Islington Tribune
Publications by New Journal Enterprises
  Home Archive Competition Jobs Tickets Accommodation Dating Contact us
Islington Tribune - by PETER GRUNER
Published: 6 March 2009

Arsenal’s Ken Friar, left, with architect Piers Gough
Arsenal’s towering vision triumphs

Planners back final piece of £390m stadium project, but throw out street coach parking

THE final part of Arsenal’s £390million Emirate Stadium scheme – the Queensland Road development – was approved after a heated three-hour debate on Tuesday.
For the first time, the club’s managing director, Ken Friar, revealed how the 1,600 square metre community sports centre included in the development will operate.
The centre – offered by Arsenal at the last minute following a long campaign by resident Ian Shacklock – will provide up to 52 hours a week of community use, most of it free.
The development at Queensland Road, currently a derelict site next to the stadium, comprises 516 homes – half of them affordable – in five towers of between 10 and 15 floors. A 1,140 square metre commercial development will house small firms, shops and restaurants, with space for up to 179 cars.
However, Islington Council’s east area committee, chaired by Lib Dem deputy mayor Councillor Anna Berent, threw out a controversial plan to allow match-day coaches to park in side streets around the stadium.
Arsenal were told that instead of having coaches park in residential Drayton Park and Hornsey Street, they should look at using, at least temporarily, Queensland Road itself and the Sobell Centre.
Veteran campaigner Chris Eisen reminded the committee that under the original 2002 plan the 40 away fans’ coaches would have been parked inside the stadium itself. This scheme was abandoned after police warned it could make the stadium a terrorist target.
“Arsenal chose to locate its new football stadium in Ashburton Grove,” she said. “It takes financial benefits from the relocation and therefore must be responsible for finding a permanent coach parking solution.”
Labour councillor Phil Kelly, a member of the planning committee, suggested that, with proper police resources, Finsbury Park would make a useful coach park. “It’s the best we’ve got,” he added.
But resident Adam Caplin described how his car was one of 40 vehicles damaged when police allowed coaches to drop off away fans at Finsbury Park during the FA Cup tie against Cardiff.
Mr Caplin added: “There was a big crowd that walked to the stadium doing a lot of damage en route. They caused at least £200 worth of damage to my Honda Civic.”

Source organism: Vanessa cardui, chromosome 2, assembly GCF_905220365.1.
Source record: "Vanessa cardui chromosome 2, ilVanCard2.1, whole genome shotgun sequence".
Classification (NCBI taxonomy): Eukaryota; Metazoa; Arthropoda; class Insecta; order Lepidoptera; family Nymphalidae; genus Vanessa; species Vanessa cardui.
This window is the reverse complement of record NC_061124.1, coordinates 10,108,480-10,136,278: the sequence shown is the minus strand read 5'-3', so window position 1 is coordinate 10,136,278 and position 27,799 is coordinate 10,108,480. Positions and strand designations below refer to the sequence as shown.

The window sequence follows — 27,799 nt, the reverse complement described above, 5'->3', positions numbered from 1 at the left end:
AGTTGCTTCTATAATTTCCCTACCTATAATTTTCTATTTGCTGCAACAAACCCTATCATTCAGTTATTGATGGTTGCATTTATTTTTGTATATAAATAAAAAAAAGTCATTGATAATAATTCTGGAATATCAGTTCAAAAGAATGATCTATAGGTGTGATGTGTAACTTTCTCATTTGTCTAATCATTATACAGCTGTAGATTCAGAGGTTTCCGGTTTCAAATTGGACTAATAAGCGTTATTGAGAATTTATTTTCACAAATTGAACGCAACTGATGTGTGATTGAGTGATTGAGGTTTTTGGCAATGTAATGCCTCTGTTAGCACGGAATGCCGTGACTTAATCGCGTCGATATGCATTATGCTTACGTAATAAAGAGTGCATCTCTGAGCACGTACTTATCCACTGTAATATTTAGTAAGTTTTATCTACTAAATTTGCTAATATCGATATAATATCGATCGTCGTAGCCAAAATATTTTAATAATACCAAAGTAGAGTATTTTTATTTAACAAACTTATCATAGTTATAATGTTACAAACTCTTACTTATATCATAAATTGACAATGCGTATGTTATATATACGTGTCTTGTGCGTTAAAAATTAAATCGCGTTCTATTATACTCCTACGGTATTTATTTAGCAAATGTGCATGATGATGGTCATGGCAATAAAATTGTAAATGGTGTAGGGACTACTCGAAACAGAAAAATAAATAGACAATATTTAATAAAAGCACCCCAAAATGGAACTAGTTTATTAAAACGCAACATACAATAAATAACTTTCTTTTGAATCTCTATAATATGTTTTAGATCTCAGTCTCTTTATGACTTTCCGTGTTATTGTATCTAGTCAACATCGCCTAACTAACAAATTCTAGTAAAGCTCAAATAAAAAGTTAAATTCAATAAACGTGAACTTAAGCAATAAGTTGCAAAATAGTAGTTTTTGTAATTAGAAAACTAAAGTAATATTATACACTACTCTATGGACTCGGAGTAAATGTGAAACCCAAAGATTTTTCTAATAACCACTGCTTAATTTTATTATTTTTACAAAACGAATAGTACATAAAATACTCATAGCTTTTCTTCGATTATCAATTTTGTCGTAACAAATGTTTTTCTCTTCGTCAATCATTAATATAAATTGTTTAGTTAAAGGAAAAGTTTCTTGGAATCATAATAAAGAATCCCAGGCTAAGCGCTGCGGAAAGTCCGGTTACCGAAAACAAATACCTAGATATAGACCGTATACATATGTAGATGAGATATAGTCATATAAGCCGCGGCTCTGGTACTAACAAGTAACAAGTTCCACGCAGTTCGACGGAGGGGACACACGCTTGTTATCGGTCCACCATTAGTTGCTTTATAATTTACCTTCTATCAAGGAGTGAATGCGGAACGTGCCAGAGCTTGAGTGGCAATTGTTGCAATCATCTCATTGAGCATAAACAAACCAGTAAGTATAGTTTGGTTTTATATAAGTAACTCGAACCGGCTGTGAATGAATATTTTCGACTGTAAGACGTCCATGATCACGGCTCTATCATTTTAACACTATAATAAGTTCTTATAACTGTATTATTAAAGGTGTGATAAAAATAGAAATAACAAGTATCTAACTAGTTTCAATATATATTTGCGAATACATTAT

Labour councillor Theresa Debono favoured Queensland Road as a permanent coach parking site. “It’s back to the drawing board for Arsenal on the coach issue,” she said. “They’ll have to look again at the site and provide enough space for the coaches.”
Green councillor Katie Dawson suggested a park-and-ride solution, with away fans ferried to the stadium from somewhere along the M25.
Chief Inspector Richard Woolford said police could be in favour of Queensland Road as a coach park, provided emergency access was not blocked. He added that police would be opposed to Finsbury Park because of previous incidents of disorder and the difficulty of handling such a large crowd.
As for reconsidering the original plan to allow coaches to park inside the stadium, Mr Woolford said: “We are categorically opposed to this. The threat of terrorism in the UK is severe. It is not fictional and nor is it a Hollywood movie, as has been suggested.”
The proposed Queensland Road towers came under attack from Roger Wright, of Highbury Community Association. He described the design by leading architect Piers Gough as “mundane, pedestrian and similar to many ‘clone’ developments across London”.
He added: “It in no way echoes or complements the stadium and has no interesting design features.” Mr Gough, who was sitting in the audience next to Mr Friar, did not respond.
Cllr Dawson, the only committee member who voted against the scheme, said she was delighted with the football scheme but described it as too tall, too big and too dense. “People aren’t battery hens. There is virtually no green space,” she said.
Arsenal supporter Emma Shepherd, who lives locally, urged the committee to support the development. “It’s got everything going for it, including social housing and the excellent community sports centre for the kids,” she said. “I remember playing at the JVC Centre at the old Highbury ground.”
Mr Friar said the new sports centre would have double the amount of free community use offered by the old JVC Centre. “We have produced a mixed and hopefully viable scheme that should please most people,” he added.
“As for coach parking, we will obviously have to look at it again. However, we believe we have already come up with the best available options.”

Comment on this article.
(You must supply your full name and email address for your comment to be published)







Theatre Music
Arts & Events Attractions